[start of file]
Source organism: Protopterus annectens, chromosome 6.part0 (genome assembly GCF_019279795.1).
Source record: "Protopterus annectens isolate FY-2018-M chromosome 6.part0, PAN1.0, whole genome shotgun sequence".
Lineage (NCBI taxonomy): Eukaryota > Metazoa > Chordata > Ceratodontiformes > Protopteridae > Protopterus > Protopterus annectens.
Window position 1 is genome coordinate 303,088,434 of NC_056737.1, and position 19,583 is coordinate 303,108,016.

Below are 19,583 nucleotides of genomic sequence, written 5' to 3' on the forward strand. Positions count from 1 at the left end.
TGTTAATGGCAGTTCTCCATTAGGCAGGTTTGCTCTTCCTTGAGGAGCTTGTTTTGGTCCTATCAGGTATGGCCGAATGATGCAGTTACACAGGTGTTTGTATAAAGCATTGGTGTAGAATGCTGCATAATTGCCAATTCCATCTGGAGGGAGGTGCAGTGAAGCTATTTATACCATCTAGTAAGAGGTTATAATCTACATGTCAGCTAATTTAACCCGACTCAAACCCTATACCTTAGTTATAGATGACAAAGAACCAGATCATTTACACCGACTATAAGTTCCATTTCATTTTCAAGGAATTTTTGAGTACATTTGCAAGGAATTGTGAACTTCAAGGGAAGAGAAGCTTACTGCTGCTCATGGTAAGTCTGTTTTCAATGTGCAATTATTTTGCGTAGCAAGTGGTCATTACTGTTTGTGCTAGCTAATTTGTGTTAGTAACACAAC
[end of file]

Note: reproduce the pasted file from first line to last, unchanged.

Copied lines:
Source organism: Protopterus annectens, chromosome 6.part0 (genome assembly GCF_019279795.1).
Source record: "Protopterus annectens isolate FY-2018-M chromosome 6.part0, PAN1.0, whole genome shotgun sequence".
Lineage (NCBI taxonomy): Eukaryota > Metazoa > Chordata > Ceratodontiformes > Protopteridae > Protopterus > Protopterus annectens.
Window position 1 is genome coordinate 303,088,434 of NC_056737.1, and position 19,583 is coordinate 303,108,016.

Below are 19,583 nucleotides of genomic sequence, written 5' to 3' on the forward strand. Positions count from 1 at the left end.
TGTTAATGGCAGTTCTCCATTAGGCAGGTTTGCTCTTCCTTGAGGAGCTTGTTTTGGTCCTATCAGGTATGGCCGAATGATGCAGTTACACAGGTGTTTGTATAAAGCATTGGTGTAGAATGCTGCATAATTGCCAATTCCATCTGGAGGGAGGTGCAGTGAAGCTATTTATACCATCTAGTAAGAGGTTATAATCTACATGTCAGCTAATTTAACCCGACTCAAACCCTATACCTTAGTTATAGATGACAAAGAACCAGATCATTTACACCGACTATAAGTTCCATTTCATTTTCAAGGAATTTTTGAGTACATTTGCAAGGAATTGTGAACTTCAAGGGAAGAGAAGCTTACTGCTGCTCATGGTAAGTCTGTTTTCAATGTGCAATTATTTTGCGTAGCAAGTGGTCATTACTGTTTGTGCTAGCTAATTTGTGTTAGTAACACAAC